Thursday, January 8, 2009

Innovation - the answer

You've undoubtedly been breathless with anticipation after Monday's exciting post, so, fortunately, Herb Sutter has followed up with the answer as to when 16 critical computer technologies (including the mouse, live collaboration, cut/copy/paste, and more!) were first demonstrated. If you have been around a while, or have read about the history of computing, you may have guessed the answer to quite a few of them: "Doug Engelbart and his ARC team, in what is now known as “The Mother of All Demos”, on Monday, December 9, 1968."

You might not have guessed that that demo, just over 40 years ago, was responsible for all 16. Sutter goes on to point out that these were all presented there in workable (if not commercial) form.
What made it compelling wasn’t just the individual ideas, but the working demonstrations to show that the ideas worked and how they could combine and interact in wonderful ways.
Once again, as in the earlier post, I think it's important to put this into the context of today. All of these wonderful things, which we now take for granted (we click on hyperlinks all the time without considering that there is real technology there; you're clicking on a piece of text and it takes you somewhere else - amazing), were out there 40 years ago. But they didn't end up revolutionizing the world until years later.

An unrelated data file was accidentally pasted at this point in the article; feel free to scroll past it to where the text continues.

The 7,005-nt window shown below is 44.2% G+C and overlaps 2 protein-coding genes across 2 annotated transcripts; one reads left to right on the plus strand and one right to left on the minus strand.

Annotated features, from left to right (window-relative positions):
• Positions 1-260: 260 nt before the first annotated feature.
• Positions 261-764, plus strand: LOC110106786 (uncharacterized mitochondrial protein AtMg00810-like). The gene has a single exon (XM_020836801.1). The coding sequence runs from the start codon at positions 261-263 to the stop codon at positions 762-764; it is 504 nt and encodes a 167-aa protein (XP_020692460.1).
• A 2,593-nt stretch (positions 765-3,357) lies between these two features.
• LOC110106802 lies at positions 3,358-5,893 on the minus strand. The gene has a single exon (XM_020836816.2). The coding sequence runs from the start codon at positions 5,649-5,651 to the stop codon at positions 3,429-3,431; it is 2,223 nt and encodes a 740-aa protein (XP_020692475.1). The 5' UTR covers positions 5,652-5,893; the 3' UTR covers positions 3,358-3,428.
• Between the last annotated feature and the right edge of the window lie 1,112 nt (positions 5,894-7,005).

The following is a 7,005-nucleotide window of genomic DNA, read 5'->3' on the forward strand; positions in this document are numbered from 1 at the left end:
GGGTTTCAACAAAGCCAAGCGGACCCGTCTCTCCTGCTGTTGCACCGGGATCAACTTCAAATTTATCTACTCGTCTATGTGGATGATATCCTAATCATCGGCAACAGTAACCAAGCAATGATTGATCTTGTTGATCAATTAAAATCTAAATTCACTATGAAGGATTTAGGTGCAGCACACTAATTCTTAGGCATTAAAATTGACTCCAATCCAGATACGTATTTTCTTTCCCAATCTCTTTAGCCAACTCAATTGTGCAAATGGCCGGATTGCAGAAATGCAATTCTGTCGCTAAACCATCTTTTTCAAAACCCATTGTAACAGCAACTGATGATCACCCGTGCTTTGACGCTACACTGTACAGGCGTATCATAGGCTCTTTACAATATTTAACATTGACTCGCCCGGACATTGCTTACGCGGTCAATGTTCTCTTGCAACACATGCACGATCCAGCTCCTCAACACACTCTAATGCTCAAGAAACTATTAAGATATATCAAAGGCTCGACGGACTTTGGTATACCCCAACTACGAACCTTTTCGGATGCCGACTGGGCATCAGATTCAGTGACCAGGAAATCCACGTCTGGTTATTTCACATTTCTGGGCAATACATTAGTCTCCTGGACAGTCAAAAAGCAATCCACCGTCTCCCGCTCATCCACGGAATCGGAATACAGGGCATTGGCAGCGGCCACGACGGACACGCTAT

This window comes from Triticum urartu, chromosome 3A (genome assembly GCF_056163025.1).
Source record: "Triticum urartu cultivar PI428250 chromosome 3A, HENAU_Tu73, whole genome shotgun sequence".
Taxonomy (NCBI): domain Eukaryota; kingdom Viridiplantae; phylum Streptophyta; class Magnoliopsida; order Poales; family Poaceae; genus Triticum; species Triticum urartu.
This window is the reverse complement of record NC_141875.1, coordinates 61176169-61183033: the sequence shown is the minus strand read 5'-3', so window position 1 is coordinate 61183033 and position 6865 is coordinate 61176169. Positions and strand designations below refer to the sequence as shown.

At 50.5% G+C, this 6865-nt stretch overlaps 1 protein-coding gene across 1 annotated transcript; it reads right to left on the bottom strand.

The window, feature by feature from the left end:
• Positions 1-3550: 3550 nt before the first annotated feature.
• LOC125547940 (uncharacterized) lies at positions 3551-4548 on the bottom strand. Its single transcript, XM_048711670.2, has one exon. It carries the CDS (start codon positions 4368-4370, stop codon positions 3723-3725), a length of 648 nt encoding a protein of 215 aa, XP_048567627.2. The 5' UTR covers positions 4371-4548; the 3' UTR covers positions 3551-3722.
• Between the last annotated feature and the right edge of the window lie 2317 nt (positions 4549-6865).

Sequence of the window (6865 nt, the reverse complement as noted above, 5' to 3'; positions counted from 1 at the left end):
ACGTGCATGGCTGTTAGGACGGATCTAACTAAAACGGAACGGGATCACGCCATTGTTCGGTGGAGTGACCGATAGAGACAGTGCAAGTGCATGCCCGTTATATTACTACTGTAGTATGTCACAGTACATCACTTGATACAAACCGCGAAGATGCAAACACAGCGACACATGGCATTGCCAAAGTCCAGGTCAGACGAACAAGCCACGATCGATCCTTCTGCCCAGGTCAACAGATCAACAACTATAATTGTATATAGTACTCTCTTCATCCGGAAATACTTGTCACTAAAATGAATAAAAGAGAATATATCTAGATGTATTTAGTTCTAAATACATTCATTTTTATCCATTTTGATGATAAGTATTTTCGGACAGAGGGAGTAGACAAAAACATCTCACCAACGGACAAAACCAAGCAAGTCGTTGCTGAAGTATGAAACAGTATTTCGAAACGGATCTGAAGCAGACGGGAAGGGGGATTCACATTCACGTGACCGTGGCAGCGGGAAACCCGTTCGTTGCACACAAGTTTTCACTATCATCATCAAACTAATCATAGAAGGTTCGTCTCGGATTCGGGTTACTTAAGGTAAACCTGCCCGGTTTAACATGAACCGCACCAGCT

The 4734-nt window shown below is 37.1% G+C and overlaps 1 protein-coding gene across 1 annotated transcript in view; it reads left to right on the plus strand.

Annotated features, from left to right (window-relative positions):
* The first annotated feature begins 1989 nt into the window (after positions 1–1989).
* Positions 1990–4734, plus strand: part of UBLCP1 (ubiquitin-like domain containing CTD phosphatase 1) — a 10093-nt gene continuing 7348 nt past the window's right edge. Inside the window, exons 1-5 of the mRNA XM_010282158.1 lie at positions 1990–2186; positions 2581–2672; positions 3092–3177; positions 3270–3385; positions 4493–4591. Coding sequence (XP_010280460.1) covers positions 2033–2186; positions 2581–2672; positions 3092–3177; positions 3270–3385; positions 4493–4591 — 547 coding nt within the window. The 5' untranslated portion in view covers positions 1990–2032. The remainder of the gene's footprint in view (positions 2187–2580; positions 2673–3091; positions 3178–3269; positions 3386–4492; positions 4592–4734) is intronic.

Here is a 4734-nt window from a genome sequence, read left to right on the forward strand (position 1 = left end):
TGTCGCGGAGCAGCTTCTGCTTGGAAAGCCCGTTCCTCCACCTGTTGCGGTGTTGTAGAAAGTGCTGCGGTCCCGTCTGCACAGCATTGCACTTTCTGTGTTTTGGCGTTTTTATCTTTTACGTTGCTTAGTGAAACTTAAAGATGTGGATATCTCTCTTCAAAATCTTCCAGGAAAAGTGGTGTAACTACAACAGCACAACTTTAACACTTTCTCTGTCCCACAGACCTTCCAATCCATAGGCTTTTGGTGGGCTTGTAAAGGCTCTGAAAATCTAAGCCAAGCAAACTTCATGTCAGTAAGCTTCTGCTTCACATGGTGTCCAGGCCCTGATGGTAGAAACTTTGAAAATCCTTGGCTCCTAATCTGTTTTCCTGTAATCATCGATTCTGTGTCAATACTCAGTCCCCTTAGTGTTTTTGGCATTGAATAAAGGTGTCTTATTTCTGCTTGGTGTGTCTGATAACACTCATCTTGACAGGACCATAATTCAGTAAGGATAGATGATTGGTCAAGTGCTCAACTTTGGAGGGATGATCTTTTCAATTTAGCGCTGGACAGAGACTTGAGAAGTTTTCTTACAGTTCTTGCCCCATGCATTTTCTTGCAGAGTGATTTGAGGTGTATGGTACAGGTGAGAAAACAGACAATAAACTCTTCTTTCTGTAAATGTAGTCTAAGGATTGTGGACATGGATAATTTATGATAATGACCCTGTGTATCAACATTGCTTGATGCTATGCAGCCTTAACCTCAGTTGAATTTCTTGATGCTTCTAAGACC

As Sutter says in a comment:
Any new technology idea has several major steps, notably: (1) theoretical idea/invention, (2) working prototype or proof-of-concept, and (3) commercial productization. That is why I tried to emphasize the word “demonstrate” — the intent of the exercise was to highlight the achievement of showing a working prototype, or proof of concept, which is what marks the boundary between science and engineering.
That is exactly the point, that the science, engineering, and business (step 3) all have to come together to make innovation happen. Each of those steps is tough; we tend to minimize just how tough. And that is why I am skeptical when I am told that we're just going to prime the pump for alternative energy, and it will magically emerge in usable, affordable form. Various technologies are at various stages of the three-step process, but there is no definitive timeline that will necessarily give us what we want when we want it (as I'm fond of pointing out, Napoleon would have loved to have had tanks, would have paid a lot for them, but that didn't make tanks appear).

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